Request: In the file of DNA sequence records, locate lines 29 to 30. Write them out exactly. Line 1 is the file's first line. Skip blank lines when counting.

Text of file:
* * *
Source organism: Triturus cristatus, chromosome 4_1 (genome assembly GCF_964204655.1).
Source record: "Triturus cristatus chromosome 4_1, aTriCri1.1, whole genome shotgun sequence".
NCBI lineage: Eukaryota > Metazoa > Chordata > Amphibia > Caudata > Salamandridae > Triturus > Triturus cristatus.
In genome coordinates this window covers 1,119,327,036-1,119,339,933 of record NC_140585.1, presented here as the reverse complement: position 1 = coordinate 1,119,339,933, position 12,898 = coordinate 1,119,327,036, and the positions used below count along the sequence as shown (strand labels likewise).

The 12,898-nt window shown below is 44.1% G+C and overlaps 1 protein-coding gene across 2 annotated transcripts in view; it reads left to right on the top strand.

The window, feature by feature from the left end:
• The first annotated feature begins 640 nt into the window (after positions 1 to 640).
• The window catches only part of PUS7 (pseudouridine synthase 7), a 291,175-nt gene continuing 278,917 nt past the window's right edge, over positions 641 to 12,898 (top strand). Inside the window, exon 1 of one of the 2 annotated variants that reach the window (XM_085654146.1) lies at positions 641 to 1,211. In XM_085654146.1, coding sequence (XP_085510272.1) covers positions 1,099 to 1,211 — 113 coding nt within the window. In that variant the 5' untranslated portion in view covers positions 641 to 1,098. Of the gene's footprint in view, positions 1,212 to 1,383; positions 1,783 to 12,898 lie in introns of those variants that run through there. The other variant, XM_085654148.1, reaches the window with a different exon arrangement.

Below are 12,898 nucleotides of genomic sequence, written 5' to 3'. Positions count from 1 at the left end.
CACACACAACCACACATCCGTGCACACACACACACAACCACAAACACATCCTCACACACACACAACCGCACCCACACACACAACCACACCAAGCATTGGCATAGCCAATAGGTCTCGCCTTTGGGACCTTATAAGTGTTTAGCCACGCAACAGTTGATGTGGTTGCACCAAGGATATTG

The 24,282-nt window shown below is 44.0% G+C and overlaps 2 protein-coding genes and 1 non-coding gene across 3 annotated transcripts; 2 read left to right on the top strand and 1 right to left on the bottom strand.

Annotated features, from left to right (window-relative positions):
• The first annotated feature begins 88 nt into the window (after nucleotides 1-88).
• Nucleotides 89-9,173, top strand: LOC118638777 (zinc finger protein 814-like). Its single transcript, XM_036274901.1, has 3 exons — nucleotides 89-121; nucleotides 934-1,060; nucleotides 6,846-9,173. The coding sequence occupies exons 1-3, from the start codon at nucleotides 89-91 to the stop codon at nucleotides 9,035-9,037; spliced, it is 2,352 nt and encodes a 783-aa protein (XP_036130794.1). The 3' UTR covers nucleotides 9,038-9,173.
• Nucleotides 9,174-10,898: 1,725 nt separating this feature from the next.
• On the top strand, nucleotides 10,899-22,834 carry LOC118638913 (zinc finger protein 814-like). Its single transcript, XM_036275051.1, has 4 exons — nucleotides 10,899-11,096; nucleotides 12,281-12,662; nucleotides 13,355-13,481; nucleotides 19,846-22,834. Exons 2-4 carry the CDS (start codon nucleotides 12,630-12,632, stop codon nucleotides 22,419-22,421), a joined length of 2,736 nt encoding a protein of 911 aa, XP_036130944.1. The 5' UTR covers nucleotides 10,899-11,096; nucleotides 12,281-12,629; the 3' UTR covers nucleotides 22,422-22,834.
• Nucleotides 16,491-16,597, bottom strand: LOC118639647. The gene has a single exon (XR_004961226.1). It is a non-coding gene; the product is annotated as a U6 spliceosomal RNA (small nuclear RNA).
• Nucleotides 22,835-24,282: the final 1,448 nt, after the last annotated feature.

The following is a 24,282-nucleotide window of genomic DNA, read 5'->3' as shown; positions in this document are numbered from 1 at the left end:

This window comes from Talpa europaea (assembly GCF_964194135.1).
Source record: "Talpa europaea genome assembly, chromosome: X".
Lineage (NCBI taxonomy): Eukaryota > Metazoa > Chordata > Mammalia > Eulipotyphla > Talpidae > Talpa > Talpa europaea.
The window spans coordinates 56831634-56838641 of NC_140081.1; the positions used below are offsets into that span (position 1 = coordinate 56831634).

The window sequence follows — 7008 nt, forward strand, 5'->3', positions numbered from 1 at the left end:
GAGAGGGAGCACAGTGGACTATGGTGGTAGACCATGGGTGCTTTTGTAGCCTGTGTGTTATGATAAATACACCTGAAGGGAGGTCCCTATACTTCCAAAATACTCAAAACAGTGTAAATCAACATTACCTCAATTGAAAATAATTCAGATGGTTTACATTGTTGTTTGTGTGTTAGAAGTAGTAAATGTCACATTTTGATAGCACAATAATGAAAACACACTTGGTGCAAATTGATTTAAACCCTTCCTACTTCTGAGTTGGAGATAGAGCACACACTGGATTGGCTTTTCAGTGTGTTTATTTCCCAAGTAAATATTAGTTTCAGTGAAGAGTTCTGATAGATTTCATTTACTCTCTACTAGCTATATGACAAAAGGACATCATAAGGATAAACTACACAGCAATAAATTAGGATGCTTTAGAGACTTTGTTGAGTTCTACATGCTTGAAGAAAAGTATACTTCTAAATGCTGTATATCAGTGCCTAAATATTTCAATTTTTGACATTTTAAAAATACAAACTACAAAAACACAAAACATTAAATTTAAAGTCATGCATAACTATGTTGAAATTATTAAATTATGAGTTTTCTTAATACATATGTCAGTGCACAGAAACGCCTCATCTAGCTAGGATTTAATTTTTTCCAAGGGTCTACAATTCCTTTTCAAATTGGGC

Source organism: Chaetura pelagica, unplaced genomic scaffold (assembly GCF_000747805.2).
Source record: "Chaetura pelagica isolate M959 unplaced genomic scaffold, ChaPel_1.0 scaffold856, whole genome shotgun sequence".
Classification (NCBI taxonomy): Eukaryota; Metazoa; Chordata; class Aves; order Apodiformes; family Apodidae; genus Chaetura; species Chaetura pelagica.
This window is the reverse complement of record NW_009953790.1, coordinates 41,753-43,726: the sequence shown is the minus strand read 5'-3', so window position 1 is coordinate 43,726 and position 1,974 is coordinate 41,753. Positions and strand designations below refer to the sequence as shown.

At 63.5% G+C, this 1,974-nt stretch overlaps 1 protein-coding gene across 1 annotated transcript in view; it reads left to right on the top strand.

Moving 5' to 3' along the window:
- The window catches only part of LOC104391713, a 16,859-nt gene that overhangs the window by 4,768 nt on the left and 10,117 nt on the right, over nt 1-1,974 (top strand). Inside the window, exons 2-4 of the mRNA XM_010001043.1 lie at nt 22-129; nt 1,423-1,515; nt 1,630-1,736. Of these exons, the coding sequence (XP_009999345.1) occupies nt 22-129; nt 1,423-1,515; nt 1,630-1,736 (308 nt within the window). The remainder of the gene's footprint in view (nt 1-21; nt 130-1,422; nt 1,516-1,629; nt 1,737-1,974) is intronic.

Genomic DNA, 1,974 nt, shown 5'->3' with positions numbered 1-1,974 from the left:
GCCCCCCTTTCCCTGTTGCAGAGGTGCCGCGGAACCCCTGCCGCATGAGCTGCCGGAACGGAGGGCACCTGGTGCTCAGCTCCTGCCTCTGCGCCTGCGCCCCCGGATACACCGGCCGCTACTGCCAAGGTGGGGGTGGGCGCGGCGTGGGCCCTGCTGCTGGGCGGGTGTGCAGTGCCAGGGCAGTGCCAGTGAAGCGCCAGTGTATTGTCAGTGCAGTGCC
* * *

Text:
This window is the reverse complement of record NW_009953790.1, coordinates 41,753-43,726: the sequence shown is the minus strand read 5'-3', so window position 1 is coordinate 43,726 and position 1,974 is coordinate 41,753. Positions and strand designations below refer to the sequence as shown.

At 63.5% G+C, this 1,974-nt stretch overlaps 1 protein-coding gene across 1 annotated transcript in view; it reads left to right on the top strand.